Bev Plowman


I was a visual arts teacher for 30 years. I was trained to specialize in painting. I first became interested in mosaics when working in my school with an Indigenous artist creating four large mosaics, then Gaudi’s works in Barcelona also inspired me. I have been a full-time artist for the last 12 years. I have been commissioned to create large murals for numerous public buildings, schools, kindergartens and in private settings.

I have been very privileged to have many exhibitions that have included my mosaics, paintings, ceramics and sculptures and won numerous awards. In 2019 I was invited to be an artist in Residence in Chateau Orquevaux, France. This experience further inspired my love of the “Impressionist” style, strongly influenced by the works of Monet.
I am inspired by the properties of water and light and its magical, elusive nature. I believe water, sky and nature take our mind to that “Spiritual” place. We can ground our mind for healing, and peaceful meditation. I like to push abstraction and experimentation when creating my work. I create “Hybrid” landscapes that are bridge between representation and abstraction, the recognisable is filtered and transformed. My works are designed to be contemplative and reflective. My mosaic work is now predominately made of my own ceramic tesserae where I can shape and colour to meet my own design and effect.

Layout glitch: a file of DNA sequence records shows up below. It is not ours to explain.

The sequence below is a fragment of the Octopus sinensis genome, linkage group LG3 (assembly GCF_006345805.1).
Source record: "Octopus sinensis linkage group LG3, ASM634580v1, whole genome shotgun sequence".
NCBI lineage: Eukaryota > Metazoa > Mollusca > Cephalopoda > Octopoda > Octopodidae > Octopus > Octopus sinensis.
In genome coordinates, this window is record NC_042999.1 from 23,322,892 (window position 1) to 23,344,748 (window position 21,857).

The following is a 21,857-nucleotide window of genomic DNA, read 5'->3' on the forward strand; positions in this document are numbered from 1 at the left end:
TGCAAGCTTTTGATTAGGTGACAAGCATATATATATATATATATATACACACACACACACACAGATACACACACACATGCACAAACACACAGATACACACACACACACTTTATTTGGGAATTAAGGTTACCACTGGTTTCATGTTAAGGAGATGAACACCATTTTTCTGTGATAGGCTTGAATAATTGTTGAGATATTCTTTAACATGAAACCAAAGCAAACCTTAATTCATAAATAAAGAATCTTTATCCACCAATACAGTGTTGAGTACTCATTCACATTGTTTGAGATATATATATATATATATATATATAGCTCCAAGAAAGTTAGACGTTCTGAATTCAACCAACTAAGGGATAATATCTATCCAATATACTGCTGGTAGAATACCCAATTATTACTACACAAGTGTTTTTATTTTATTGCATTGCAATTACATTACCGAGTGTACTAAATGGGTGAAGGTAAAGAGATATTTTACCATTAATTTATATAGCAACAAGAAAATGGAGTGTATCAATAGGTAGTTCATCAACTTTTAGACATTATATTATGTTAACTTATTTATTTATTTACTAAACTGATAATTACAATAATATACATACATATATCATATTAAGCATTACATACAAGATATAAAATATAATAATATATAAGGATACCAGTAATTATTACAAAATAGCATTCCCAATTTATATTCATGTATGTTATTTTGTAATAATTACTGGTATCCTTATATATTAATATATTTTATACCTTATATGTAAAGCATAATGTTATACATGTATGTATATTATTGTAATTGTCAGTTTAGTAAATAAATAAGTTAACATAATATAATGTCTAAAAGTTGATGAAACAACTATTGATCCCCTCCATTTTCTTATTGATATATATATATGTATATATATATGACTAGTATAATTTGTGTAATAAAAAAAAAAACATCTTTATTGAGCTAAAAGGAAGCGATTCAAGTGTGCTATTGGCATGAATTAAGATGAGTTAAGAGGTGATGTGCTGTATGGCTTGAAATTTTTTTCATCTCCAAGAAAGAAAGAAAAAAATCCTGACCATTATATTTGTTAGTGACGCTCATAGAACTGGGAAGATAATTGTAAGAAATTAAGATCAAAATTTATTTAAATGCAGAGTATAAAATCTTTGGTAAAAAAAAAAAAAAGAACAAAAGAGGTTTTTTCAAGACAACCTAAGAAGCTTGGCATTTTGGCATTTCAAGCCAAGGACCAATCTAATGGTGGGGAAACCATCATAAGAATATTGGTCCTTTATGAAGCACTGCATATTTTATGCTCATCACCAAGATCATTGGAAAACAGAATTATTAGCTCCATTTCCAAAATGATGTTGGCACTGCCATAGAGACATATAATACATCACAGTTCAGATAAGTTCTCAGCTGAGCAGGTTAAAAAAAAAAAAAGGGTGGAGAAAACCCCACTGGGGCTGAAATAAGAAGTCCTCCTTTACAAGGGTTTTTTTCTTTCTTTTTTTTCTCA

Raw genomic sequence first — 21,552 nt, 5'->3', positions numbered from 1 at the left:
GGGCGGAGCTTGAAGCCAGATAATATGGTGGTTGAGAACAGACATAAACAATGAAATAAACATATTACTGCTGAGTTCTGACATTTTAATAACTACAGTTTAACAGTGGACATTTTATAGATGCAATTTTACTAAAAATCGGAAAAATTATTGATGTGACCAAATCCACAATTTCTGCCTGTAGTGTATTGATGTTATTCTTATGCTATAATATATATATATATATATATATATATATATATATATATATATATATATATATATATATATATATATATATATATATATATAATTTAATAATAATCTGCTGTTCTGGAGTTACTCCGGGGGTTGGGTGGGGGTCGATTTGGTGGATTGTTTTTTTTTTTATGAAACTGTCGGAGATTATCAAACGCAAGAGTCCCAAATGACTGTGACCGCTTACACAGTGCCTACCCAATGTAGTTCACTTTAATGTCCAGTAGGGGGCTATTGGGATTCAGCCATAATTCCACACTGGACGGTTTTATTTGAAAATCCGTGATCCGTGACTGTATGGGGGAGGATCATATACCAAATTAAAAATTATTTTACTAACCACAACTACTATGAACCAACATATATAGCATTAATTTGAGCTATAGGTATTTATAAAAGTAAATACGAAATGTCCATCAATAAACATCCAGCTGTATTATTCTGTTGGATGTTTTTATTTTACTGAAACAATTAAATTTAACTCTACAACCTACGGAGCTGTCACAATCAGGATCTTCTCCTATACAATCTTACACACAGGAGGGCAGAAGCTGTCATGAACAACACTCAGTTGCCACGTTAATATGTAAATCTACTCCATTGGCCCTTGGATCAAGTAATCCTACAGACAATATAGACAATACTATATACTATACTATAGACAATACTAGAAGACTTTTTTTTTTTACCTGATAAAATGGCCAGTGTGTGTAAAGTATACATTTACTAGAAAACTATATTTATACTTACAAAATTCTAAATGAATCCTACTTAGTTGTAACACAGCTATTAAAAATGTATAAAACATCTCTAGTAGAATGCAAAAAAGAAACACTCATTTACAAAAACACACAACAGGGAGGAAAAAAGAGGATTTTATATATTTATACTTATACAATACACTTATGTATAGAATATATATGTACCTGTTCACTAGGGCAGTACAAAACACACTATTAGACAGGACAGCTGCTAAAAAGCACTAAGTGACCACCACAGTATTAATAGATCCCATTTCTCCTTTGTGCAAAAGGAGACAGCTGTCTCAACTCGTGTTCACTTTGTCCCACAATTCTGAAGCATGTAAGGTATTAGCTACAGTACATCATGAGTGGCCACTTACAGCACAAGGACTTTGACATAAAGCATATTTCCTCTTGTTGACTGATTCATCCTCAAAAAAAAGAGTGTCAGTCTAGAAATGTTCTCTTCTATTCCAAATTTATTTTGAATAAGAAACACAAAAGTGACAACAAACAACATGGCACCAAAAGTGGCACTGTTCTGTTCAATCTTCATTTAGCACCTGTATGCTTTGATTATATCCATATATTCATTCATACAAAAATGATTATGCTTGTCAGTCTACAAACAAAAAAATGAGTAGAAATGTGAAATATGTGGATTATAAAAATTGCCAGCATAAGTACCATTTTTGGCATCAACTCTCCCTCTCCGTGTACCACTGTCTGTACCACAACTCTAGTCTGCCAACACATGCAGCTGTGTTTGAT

I have been involved in MAANZ since 2011. I am currently working with Helen Bodycomb and Barb Uhlenbruch to represent Victoria again.

PRESENTATION: ‘Avant-garde’.

‘Torn’ (sideview) – Bev Plowman

Inspiration comes from all around us. It can be nature, politics, science, other artists, cultures, objects, our own environment and many more things. For me, my personality means I love to experiment and push myself to explore materials and ideas. Many artists who also experiment, have inspired me to keep evolving to revolutionise my own art practice.

Art throughout the ages has evolved through many artists who have revolutionised a practice or use of materials. I’m going to discuss and share some amazing artists who have changed what we think about art.

Mosaic is no longer a craft but a worthy form of art in a world where more and more mediums are now accepted.

As mosaic artists we need to push our practice in more ways, to be avant-garde and become accepted in conventional galleries across the world.